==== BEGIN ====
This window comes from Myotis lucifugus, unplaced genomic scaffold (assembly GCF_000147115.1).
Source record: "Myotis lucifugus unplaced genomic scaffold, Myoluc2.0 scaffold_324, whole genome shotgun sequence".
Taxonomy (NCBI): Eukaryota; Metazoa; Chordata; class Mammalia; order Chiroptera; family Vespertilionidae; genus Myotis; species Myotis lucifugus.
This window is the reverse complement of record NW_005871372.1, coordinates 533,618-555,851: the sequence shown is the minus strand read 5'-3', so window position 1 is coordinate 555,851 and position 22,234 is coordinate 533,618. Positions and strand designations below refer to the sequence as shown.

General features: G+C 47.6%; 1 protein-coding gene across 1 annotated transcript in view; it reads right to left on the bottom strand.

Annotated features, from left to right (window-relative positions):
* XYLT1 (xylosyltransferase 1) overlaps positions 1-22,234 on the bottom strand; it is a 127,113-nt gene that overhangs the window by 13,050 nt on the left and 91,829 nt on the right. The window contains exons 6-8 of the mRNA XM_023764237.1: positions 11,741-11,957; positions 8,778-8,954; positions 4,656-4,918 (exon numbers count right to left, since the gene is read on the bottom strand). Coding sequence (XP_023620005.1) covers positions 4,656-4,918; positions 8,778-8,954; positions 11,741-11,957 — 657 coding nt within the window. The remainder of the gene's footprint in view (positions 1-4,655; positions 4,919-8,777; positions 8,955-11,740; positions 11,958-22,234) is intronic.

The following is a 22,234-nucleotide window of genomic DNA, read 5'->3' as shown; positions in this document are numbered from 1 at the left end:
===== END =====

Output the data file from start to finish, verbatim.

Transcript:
This window comes from Myotis lucifugus, unplaced genomic scaffold (assembly GCF_000147115.1).
Source record: "Myotis lucifugus unplaced genomic scaffold, Myoluc2.0 scaffold_324, whole genome shotgun sequence".
Taxonomy (NCBI): Eukaryota; Metazoa; Chordata; class Mammalia; order Chiroptera; family Vespertilionidae; genus Myotis; species Myotis lucifugus.
This window is the reverse complement of record NW_005871372.1, coordinates 533,618-555,851: the sequence shown is the minus strand read 5'-3', so window position 1 is coordinate 555,851 and position 22,234 is coordinate 533,618. Positions and strand designations below refer to the sequence as shown.

General features: G+C 47.6%; 1 protein-coding gene across 1 annotated transcript in view; it reads right to left on the bottom strand.

Annotated features, from left to right (window-relative positions):
* XYLT1 (xylosyltransferase 1) overlaps positions 1-22,234 on the bottom strand; it is a 127,113-nt gene that overhangs the window by 13,050 nt on the left and 91,829 nt on the right. The window contains exons 6-8 of the mRNA XM_023764237.1: positions 11,741-11,957; positions 8,778-8,954; positions 4,656-4,918 (exon numbers count right to left, since the gene is read on the bottom strand). Coding sequence (XP_023620005.1) covers positions 4,656-4,918; positions 8,778-8,954; positions 11,741-11,957 — 657 coding nt within the window. The remainder of the gene's footprint in view (positions 1-4,655; positions 4,919-8,777; positions 8,955-11,740; positions 11,958-22,234) is intronic.

The following is a 22,234-nucleotide window of genomic DNA, read 5'->3' as shown; positions in this document are numbered from 1 at the left end: